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The Snap Decision Is Brady

Patriots: Belichick announces former backup will start at quarterback instead of Bledsoe.


NEW ORLEANS — His team might be a heavy underdog, but New England Coach Bill Belichick went with the favorite Wednesday night, appointing Tom Brady the starting quarterback for the Super Bowl.

Belichick made the decision hours after watching Brady glide through the first practice of the week wearing a sturdy plastic brace on his sprained left ankle. The injury knocked him out of Sunday's victory at Pittsburgh, allowing supplanted starter Drew Bledsoe to briefly reclaim his job.

But Brady showed no signs of pain and all week has looked ready to face St. Louis on Sunday.

"I feel normal," he told a pool reporter as the two walked off the artificial turf of Tulane's practice field.

Belichick would not immediately divulge which quarterback he planned to start, instead saying he wanted to first study the videotape from practice with his assistant coaches, then inform the quarterbacks of the decision.

True to form, the secretive Belichick asked that the identity of who took the most snaps, or who practiced with the No. 1 offense, not be revealed.

"They both worked, and I was satisfied with how they worked," Belichick said. Asked if he was pleased with the way Brady moved in and out of the pocket, the coach said: "I'm going to take a look at the tape on that one."

This St. Louis team is most familiar with Brady, the starter in November when the Rams posted a 24-17 victory at New England. Both teams met with media representatives Wednesday morning, and several Ram defenders said they would prepare the same way whether the starter was Brady or Bledsoe.

"We're not talking about two ends of the spectrum," Pro Bowl cornerback Aeneas Williams said. "You're talking about two guys who are pocket passers. Brady may be able to move a little bit to buy some time, but you don't have that vast difference. As far as the defense running things, one of the things we focus in on, what we do well, is hustling to the ball."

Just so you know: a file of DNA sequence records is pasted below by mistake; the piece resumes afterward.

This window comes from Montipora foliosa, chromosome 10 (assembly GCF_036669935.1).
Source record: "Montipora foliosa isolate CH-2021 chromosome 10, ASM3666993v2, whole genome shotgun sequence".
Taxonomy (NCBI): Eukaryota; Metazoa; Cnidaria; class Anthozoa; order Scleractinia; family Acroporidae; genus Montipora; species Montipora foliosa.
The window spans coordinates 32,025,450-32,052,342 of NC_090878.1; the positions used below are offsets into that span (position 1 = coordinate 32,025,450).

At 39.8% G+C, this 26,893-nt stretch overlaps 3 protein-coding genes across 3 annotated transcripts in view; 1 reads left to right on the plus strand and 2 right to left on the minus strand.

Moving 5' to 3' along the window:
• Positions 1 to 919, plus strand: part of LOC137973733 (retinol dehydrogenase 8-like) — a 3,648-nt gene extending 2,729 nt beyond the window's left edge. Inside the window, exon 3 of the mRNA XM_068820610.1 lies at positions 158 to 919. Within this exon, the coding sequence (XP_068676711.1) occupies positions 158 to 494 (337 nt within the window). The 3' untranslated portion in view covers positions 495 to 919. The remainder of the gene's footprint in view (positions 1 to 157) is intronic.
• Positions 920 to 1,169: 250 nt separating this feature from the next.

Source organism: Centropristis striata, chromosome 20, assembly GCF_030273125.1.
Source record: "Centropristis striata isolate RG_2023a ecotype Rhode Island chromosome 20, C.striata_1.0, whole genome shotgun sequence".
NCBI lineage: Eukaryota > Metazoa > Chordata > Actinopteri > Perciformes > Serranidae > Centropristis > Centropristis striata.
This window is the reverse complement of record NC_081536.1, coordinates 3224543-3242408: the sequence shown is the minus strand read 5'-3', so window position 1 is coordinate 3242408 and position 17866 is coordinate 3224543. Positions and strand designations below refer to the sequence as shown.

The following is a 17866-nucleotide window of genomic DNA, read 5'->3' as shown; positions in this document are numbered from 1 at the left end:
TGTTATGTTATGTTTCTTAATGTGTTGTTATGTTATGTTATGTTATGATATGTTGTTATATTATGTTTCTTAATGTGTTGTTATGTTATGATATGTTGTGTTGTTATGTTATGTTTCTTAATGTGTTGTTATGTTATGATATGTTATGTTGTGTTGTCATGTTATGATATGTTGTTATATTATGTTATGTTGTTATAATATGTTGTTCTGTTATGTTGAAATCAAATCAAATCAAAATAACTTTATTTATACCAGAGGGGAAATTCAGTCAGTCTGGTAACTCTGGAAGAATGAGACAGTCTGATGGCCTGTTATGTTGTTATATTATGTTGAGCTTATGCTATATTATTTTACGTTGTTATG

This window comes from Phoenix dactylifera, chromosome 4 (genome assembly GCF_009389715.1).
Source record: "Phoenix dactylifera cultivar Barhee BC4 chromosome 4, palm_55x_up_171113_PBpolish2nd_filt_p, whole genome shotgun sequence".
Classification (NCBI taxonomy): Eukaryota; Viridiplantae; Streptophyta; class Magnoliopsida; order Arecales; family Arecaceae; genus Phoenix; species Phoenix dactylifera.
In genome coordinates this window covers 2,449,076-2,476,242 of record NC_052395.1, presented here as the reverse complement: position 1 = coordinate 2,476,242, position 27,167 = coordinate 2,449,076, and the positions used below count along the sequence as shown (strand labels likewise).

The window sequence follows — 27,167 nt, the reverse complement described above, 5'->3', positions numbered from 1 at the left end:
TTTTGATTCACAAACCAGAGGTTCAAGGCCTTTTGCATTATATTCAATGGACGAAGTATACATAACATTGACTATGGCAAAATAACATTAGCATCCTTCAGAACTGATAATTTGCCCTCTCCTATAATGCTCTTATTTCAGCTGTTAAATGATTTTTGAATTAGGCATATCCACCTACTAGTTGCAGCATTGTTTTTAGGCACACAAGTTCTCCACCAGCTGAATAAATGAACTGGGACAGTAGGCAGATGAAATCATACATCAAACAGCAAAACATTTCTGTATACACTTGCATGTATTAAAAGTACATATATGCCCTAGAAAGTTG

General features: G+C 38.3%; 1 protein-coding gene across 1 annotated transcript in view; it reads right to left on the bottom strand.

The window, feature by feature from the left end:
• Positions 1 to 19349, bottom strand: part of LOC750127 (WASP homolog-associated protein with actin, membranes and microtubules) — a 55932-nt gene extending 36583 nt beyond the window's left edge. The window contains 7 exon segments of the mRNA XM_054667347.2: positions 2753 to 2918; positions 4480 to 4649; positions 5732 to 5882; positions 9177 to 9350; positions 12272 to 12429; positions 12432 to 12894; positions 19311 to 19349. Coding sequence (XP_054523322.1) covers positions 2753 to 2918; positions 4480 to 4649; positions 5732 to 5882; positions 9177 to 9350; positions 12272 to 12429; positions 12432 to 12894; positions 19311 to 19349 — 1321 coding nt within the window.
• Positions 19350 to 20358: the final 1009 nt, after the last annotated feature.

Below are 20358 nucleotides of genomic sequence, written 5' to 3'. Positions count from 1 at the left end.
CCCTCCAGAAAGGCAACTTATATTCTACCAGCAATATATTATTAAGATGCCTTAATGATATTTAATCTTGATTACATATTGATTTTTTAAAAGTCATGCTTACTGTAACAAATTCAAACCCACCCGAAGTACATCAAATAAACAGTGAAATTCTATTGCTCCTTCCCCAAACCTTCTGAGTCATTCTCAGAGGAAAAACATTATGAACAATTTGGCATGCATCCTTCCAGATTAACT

Ram linebacker London Fletcher said Brady is mature beyond his two NFL seasons.

"He's a very calm and cool quarterback," he said. "You aren't going to rattle him."

Bledsoe, who had not played in 126 days, came off the bench at Pittsburgh late in the first half of the AFC championship game and led his team to victory.

He started the first two games of the season, before suffering a serious chest injury on a tackle by New York Jet linebacker Mo Lewis.

Asked Wednesday morning whether he thought he would start, Bledsoe said: "I would certainly love to play in this game. There's no question this game is the one that everybody plays for and, if given that opportunity, I would take it and run with it. But, as I said [Tuesday], I don't know if that opportunity is going to be given to me or not."

Brady received treatment on his ankle Tuesday night and Wednesday morning and said he felt ready to go. That was evident from the start of workouts Wednesday, when he joined the rest of the offense in a jog before practice.

Security was described by an observer as "tight, but not oppressive," with three yellow-coated NFL officers patrolling the side of the field lined by three houses, and two Louisiana State Police officers watching the field's perimeter.



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Brady to Go

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